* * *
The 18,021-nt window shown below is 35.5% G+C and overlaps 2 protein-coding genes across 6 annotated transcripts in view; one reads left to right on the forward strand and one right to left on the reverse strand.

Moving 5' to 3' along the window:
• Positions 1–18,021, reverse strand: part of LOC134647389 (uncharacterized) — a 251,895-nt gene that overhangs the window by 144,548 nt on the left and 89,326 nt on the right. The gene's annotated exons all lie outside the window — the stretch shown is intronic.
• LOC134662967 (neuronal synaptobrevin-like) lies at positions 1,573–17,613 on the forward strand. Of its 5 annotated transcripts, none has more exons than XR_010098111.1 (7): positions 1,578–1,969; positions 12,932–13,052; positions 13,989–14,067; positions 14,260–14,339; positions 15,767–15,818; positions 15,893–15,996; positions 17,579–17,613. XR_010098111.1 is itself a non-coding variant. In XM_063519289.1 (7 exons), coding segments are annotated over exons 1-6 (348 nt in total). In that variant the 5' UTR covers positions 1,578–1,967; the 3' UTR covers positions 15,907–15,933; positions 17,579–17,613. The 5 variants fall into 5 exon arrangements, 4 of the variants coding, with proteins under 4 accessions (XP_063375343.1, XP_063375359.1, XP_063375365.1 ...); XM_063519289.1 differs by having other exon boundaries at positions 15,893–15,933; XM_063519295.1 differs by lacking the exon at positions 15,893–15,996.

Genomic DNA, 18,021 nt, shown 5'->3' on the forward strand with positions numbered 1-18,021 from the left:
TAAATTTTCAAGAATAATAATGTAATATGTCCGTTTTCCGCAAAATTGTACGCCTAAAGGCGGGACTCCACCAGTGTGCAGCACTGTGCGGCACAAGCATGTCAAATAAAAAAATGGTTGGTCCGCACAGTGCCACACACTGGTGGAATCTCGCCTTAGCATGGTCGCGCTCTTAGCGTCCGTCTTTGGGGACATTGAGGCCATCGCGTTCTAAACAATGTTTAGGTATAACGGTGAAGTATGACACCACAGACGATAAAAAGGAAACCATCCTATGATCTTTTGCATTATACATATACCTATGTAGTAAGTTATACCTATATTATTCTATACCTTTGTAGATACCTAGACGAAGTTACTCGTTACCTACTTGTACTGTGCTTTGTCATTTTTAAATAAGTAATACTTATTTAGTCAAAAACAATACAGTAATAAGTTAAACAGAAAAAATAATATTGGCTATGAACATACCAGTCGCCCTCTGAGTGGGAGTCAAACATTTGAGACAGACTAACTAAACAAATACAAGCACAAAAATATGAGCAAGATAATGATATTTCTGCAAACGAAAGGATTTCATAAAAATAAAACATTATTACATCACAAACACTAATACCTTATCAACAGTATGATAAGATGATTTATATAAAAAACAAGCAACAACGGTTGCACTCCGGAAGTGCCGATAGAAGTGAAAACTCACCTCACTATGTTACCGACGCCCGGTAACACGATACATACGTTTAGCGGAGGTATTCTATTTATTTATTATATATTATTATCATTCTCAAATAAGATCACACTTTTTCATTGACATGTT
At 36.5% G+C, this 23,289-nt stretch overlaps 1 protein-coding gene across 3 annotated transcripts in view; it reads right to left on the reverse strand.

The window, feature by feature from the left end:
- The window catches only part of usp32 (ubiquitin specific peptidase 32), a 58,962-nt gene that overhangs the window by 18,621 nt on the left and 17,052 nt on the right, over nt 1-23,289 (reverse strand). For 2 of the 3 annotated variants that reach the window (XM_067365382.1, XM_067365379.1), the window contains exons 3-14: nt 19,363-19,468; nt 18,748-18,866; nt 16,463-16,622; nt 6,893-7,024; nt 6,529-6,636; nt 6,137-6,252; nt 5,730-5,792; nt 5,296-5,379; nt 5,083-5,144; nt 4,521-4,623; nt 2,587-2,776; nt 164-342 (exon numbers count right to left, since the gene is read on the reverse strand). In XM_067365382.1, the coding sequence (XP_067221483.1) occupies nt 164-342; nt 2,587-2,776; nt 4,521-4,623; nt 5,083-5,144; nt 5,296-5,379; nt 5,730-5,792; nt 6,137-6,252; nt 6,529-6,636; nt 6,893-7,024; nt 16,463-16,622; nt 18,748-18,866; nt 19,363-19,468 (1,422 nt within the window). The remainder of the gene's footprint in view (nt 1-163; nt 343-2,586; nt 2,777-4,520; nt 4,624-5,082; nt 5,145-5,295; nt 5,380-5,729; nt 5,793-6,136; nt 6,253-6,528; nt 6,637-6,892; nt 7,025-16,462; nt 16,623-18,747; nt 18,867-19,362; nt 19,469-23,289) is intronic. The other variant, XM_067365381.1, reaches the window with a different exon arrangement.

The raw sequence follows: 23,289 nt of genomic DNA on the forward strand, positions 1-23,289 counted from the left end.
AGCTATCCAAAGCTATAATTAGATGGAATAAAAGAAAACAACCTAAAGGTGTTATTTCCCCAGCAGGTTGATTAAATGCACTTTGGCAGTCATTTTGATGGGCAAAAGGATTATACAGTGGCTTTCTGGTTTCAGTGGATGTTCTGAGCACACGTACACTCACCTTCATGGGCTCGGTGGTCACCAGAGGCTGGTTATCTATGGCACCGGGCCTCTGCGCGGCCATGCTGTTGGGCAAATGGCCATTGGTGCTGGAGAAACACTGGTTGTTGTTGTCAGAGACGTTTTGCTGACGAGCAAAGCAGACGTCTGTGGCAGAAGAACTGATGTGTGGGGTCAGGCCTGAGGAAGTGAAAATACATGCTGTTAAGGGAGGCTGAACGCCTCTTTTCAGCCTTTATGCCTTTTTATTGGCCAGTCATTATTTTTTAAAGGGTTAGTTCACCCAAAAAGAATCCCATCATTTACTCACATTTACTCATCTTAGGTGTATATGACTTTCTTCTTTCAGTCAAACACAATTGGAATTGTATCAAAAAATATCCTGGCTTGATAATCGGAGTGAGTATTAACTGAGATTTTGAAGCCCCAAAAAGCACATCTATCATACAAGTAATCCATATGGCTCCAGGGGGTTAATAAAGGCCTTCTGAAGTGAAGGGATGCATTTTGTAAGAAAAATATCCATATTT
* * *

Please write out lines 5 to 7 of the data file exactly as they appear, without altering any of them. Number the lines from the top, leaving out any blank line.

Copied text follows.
Genomic DNA, 18,021 nt, shown 5'->3' on the forward strand with positions numbered 1-18,021 from the left:
TAAATTTTCAAGAATAATAATGTAATATGTCCGTTTTCCGCAAAATTGTACGCCTAAAGGCGGGACTCCACCAGTGTGCAGCACTGTGCGGCACAAGCATGTCAAATAAAAAAATGGTTGGTCCGCACAGTGCCACACACTGGTGGAATCTCGCCTTAGCATGGTCGCGCTCTTAGCGTCCGTCTTTGGGGACATTGAGGCCATCGCGTTCTAAACAATGTTTAGGTATAACGGTGAAGTATGACACCACAGACGATAAAAAGGAAACCATCCTATGATCTTTTGCATTATACATATACCTATGTAGTAAGTTATACCTATATTATTCTATACCTTTGTAGATACCTAGACGAAGTTACTCGTTACCTACTTGTACTGTGCTTTGTCATTTTTAAATAAGTAATACTTATTTAGTCAAAAACAATACAGTAATAAGTTAAACAGAAAAAATAATATTGGCTATGAACATACCAGTCGCCCTCTGAGTGGGAGTCAAACATTTGAGACAGACTAACTAAACAAATACAAGCACAAAAATATGAGCAAGATAATGATATTTCTGCAAACGAAAGGATTTCATAAAAATAAAACATTATTACATCACAAACACTAATACCTTATCAACAGTATGATAAGATGATTTATATAAAAAACAAGCAACAACGGTTGCACTCCGGAAGTGCCGATAGAAGTGAAAACTCACCTCACTATGTTACCGACGCCCGGTAACACGATACATACGTTTAGCGGAGGTATTCTATTTATTTATTATATATTATTATCATTCTCAAATAAGATCACACTTTTTCATTGACATGTT
At 36.5% G+C, this 23,289-nt stretch overlaps 1 protein-coding gene across 3 annotated transcripts in view; it reads right to left on the reverse strand.